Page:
Students learn in introductory economic that Y = C+I+G +(X-m), which means that GDP is equal to the sum of consumption, investment, government spending and net exports. Those who remember their intro econ are not surprised to see that Italy has slid back into recession for the third time since the 2008 crisis.

Unfortunately simple economic logic does not find its way into the NYT article on the weakness of Italy's economy and much of the rest of the euro zone. The basic story is straightforward. Since 2010 the European Union has been demanding that countries in the euro zone reduce their budget deficits. This means cutting government spending and/or raising taxes. Lower government spending directly reduces demand in the economy. Raising taxes indirectly reduces demand by reducing disposable income, and thereby reducing consumption. (There is a supply-side effect from the change in incentives, but this is in almost all cases much smaller.)

In short, the European Union has been requiring that many of the countries in the Euro zone reduce demand in their economy. There is no obvious mechanism to replace this lost demand. If Italy, Spain, and other countries flirting with recessions had freely floating exchange rates it would be possible that the decline in the value of their currencies would lead to an increase in net exports (a lower valued currency would make their exports cheaper and imports more expensive), but since they are in the euro zone this route is not possible, except insofar as the euro falls against other currencies.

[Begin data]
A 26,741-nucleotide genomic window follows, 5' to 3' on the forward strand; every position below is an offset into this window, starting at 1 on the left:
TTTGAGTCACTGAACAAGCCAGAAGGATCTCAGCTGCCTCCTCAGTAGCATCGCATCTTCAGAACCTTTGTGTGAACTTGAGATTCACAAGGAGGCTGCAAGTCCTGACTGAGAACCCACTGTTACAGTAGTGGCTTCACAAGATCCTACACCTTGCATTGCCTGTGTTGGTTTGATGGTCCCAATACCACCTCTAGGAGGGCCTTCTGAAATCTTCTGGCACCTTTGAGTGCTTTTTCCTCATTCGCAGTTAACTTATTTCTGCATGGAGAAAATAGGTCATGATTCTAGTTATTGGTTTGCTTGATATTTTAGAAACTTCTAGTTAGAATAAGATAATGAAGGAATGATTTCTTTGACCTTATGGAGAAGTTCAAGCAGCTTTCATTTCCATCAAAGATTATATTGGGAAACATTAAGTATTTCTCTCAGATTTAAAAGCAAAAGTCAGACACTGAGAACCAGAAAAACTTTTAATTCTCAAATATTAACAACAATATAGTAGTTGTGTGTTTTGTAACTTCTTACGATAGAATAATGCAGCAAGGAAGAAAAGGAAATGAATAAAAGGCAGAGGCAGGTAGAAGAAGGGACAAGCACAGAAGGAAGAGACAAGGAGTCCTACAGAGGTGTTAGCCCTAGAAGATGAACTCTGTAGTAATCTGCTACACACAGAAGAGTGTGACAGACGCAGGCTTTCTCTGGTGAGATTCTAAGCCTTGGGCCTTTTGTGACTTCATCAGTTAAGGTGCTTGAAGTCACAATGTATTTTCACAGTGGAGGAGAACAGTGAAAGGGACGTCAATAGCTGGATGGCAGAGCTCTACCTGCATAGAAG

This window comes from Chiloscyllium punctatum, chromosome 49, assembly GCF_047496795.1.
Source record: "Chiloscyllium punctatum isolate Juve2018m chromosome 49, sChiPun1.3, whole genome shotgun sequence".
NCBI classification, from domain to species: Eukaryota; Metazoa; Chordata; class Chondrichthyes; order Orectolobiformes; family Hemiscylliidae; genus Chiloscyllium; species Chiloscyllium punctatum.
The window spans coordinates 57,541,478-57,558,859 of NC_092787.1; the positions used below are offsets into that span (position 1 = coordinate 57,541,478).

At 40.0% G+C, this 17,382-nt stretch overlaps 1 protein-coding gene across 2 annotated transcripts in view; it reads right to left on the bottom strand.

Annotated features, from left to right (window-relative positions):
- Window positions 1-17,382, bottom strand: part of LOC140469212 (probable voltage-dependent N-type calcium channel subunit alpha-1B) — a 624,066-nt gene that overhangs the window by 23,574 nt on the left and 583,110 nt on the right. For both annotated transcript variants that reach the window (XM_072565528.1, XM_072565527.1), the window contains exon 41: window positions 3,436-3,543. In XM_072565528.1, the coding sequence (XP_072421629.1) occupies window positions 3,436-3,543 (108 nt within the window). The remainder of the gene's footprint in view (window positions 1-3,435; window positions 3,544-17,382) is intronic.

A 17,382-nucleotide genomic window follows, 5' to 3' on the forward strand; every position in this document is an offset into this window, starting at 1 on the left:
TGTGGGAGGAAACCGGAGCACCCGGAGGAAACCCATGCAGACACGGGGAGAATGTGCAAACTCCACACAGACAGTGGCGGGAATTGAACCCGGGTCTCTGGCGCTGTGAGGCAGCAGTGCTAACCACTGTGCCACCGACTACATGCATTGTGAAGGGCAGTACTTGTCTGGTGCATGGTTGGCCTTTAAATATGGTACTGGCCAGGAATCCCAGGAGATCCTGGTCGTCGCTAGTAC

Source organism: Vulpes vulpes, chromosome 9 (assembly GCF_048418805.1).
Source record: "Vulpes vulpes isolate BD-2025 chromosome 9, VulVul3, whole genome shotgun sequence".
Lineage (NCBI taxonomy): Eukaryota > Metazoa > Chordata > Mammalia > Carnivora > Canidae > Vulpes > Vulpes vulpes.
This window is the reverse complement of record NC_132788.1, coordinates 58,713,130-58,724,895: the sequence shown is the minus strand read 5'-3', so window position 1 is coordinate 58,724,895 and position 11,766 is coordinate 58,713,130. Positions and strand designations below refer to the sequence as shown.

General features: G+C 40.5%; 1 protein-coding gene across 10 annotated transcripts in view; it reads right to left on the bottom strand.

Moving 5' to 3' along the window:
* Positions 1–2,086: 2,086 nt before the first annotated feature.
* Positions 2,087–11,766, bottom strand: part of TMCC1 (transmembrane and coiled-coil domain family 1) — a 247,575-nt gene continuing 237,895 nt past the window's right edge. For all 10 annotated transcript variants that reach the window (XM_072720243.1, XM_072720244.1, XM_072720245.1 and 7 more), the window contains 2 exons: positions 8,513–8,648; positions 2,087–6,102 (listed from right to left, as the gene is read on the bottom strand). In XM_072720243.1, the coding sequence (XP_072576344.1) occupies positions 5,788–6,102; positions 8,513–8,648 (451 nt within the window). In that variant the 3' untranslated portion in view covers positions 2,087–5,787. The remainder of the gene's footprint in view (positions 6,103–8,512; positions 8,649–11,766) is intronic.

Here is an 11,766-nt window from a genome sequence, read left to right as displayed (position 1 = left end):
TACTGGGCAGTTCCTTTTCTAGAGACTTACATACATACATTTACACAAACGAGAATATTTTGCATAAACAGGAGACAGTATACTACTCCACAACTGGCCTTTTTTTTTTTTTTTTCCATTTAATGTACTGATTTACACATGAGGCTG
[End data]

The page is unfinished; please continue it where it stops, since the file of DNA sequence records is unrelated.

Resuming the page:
The high unemployment caused by the European Union's polices can have a modest stimulatory effect insofar as they push down wages in these countries. This can improve their competitive position relative to Germany and other countries with stronger economies, but this process is likely to be very slow, especially with inflation running at a very low rate in Germany.

In short, there is no plausible story whereby the countries of southern Europe can expect to replace the demand lost from the deficit reduction demanded by the European Union. The article should have at some point mentioned that the recession in Italy is pretty much exactly what most economists would expect from the European Union's austerity policies, just as physicists expect that when we drop a hammer it falls.

 

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